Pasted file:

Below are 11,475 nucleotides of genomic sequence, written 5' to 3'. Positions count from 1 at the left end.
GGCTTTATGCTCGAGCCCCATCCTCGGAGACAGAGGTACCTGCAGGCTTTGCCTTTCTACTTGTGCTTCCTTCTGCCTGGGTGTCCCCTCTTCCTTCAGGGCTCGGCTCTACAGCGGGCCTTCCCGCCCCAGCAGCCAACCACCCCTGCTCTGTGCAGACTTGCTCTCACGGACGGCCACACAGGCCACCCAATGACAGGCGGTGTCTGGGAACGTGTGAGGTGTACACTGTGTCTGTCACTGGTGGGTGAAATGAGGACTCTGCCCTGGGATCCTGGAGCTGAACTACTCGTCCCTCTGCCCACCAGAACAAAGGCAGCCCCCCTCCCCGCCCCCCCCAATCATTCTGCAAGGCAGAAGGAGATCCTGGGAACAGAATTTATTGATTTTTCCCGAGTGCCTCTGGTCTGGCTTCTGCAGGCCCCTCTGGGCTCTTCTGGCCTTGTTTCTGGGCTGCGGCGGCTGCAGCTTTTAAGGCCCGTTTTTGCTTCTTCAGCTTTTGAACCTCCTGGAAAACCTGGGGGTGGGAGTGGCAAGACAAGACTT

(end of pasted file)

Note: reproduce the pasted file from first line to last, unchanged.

Below are 11,475 nucleotides of genomic sequence, written 5' to 3'. Positions count from 1 at the left end.
GGCTTTATGCTCGAGCCCCATCCTCGGAGACAGAGGTACCTGCAGGCTTTGCCTTTCTACTTGTGCTTCCTTCTGCCTGGGTGTCCCCTCTTCCTTCAGGGCTCGGCTCTACAGCGGGCCTTCCCGCCCCAGCAGCCAACCACCCCTGCTCTGTGCAGACTTGCTCTCACGGACGGCCACACAGGCCACCCAATGACAGGCGGTGTCTGGGAACGTGTGAGGTGTACACTGTGTCTGTCACTGGTGGGTGAAATGAGGACTCTGCCCTGGGATCCTGGAGCTGAACTACTCGTCCCTCTGCCCACCAGAACAAAGGCAGCCCCCCTCCCCGCCCCCCCCAATCATTCTGCAAGGCAGAAGGAGATCCTGGGAACAGAATTTATTGATTTTTCCCGAGTGCCTCTGGTCTGGCTTCTGCAGGCCCCTCTGGGCTCTTCTGGCCTTGTTTCTGGGCTGCGGCGGCTGCAGCTTTTAAGGCCCGTTTTTGCTTCTTCAGCTTTTGAACCTCCTGGAAAACCTGGGGGTGGGAGTGGCAAGACAAGACTT